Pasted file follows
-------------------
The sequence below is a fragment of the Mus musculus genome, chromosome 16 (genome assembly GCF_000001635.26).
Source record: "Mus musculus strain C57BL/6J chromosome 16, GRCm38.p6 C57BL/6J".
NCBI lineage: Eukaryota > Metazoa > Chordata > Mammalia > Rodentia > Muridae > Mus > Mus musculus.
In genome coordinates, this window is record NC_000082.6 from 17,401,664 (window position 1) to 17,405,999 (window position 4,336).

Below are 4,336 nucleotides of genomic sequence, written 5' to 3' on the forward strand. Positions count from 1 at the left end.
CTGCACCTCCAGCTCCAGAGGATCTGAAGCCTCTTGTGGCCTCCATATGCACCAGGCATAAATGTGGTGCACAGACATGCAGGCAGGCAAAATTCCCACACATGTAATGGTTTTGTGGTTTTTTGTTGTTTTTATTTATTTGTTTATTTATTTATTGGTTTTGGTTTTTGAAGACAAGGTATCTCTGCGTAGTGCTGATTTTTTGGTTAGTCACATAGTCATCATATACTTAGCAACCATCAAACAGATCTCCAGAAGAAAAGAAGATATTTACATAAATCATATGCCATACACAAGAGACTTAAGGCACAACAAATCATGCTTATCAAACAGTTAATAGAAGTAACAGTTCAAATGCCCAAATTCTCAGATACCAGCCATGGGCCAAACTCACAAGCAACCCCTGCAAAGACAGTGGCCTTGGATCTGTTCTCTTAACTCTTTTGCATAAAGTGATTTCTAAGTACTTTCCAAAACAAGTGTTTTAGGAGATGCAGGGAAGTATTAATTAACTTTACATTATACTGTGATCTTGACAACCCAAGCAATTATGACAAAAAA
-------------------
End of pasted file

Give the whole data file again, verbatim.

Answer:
The sequence below is a fragment of the Mus musculus genome, chromosome 16 (genome assembly GCF_000001635.26).
Source record: "Mus musculus strain C57BL/6J chromosome 16, GRCm38.p6 C57BL/6J".
NCBI lineage: Eukaryota > Metazoa > Chordata > Mammalia > Rodentia > Muridae > Mus > Mus musculus.
In genome coordinates, this window is record NC_000082.6 from 17,401,664 (window position 1) to 17,405,999 (window position 4,336).

Below are 4,336 nucleotides of genomic sequence, written 5' to 3' on the forward strand. Positions count from 1 at the left end.
CTGCACCTCCAGCTCCAGAGGATCTGAAGCCTCTTGTGGCCTCCATATGCACCAGGCATAAATGTGGTGCACAGACATGCAGGCAGGCAAAATTCCCACACATGTAATGGTTTTGTGGTTTTTTGTTGTTTTTATTTATTTGTTTATTTATTTATTGGTTTTGGTTTTTGAAGACAAGGTATCTCTGCGTAGTGCTGATTTTTTGGTTAGTCACATAGTCATCATATACTTAGCAACCATCAAACAGATCTCCAGAAGAAAAGAAGATATTTACATAAATCATATGCCATACACAAGAGACTTAAGGCACAACAAATCATGCTTATCAAACAGTTAATAGAAGTAACAGTTCAAATGCCCAAATTCTCAGATACCAGCCATGGGCCAAACTCACAAGCAACCCCTGCAAAGACAGTGGCCTTGGATCTGTTCTCTTAACTCTTTTGCATAAAGTGATTTCTAAGTACTTTCCAAAACAAGTGTTTTAGGAGATGCAGGGAAGTATTAATTAACTTTACATTATACTGTGATCTTGACAACCCAAGCAATTATGACAAAAAA